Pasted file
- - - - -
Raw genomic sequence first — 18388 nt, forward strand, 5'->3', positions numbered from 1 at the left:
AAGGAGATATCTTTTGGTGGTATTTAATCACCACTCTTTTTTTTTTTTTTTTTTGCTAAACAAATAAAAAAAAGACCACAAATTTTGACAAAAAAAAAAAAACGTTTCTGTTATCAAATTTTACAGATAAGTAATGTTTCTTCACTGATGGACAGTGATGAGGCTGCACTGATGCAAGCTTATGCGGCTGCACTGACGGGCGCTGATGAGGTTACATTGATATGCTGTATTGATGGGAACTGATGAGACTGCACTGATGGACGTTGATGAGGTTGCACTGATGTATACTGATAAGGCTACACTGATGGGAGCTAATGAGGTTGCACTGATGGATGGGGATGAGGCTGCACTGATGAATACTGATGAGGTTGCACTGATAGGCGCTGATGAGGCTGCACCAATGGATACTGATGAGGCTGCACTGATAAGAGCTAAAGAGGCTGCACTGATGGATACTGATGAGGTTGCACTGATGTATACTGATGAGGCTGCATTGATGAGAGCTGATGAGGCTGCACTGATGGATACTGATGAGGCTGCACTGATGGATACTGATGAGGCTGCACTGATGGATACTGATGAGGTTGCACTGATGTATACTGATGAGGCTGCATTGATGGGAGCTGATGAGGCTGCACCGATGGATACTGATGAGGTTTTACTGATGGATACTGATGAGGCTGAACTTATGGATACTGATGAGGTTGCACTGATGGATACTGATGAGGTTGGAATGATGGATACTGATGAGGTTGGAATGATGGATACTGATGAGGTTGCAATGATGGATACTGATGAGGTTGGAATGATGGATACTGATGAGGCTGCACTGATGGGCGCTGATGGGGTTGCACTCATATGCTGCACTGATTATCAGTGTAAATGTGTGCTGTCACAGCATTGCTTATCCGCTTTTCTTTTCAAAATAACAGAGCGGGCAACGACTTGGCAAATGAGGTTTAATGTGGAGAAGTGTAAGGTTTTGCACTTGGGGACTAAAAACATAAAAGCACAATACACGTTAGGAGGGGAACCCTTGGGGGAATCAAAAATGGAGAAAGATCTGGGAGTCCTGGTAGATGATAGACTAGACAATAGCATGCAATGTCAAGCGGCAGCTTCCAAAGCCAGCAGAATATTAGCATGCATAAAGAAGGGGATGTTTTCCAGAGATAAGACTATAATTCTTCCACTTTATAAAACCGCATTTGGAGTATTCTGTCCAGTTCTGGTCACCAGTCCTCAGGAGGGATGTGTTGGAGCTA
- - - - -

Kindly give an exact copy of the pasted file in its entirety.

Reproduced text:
Raw genomic sequence first — 18388 nt, forward strand, 5'->3', positions numbered from 1 at the left:
AAGGAGATATCTTTTGGTGGTATTTAATCACCACTCTTTTTTTTTTTTTTTTTTGCTAAACAAATAAAAAAAAGACCACAAATTTTGACAAAAAAAAAAAAACGTTTCTGTTATCAAATTTTACAGATAAGTAATGTTTCTTCACTGATGGACAGTGATGAGGCTGCACTGATGCAAGCTTATGCGGCTGCACTGACGGGCGCTGATGAGGTTACATTGATATGCTGTATTGATGGGAACTGATGAGACTGCACTGATGGACGTTGATGAGGTTGCACTGATGTATACTGATAAGGCTACACTGATGGGAGCTAATGAGGTTGCACTGATGGATGGGGATGAGGCTGCACTGATGAATACTGATGAGGTTGCACTGATAGGCGCTGATGAGGCTGCACCAATGGATACTGATGAGGCTGCACTGATAAGAGCTAAAGAGGCTGCACTGATGGATACTGATGAGGTTGCACTGATGTATACTGATGAGGCTGCATTGATGAGAGCTGATGAGGCTGCACTGATGGATACTGATGAGGCTGCACTGATGGATACTGATGAGGCTGCACTGATGGATACTGATGAGGTTGCACTGATGTATACTGATGAGGCTGCATTGATGGGAGCTGATGAGGCTGCACCGATGGATACTGATGAGGTTTTACTGATGGATACTGATGAGGCTGAACTTATGGATACTGATGAGGTTGCACTGATGGATACTGATGAGGTTGGAATGATGGATACTGATGAGGTTGGAATGATGGATACTGATGAGGTTGCAATGATGGATACTGATGAGGTTGGAATGATGGATACTGATGAGGCTGCACTGATGGGCGCTGATGGGGTTGCACTCATATGCTGCACTGATTATCAGTGTAAATGTGTGCTGTCACAGCATTGCTTATCCGCTTTTCTTTTCAAAATAACAGAGCGGGCAACGACTTGGCAAATGAGGTTTAATGTGGAGAAGTGTAAGGTTTTGCACTTGGGGACTAAAAACATAAAAGCACAATACACGTTAGGAGGGGAACCCTTGGGGGAATCAAAAATGGAGAAAGATCTGGGAGTCCTGGTAGATGATAGACTAGACAATAGCATGCAATGTCAAGCGGCAGCTTCCAAAGCCAGCAGAATATTAGCATGCATAAAGAAGGGGATGTTTTCCAGAGATAAGACTATAATTCTTCCACTTTATAAAACCGCATTTGGAGTATTCTGTCCAGTTCTGGTCACCAGTCCTCAGGAGGGATGTGTTGGAGCTA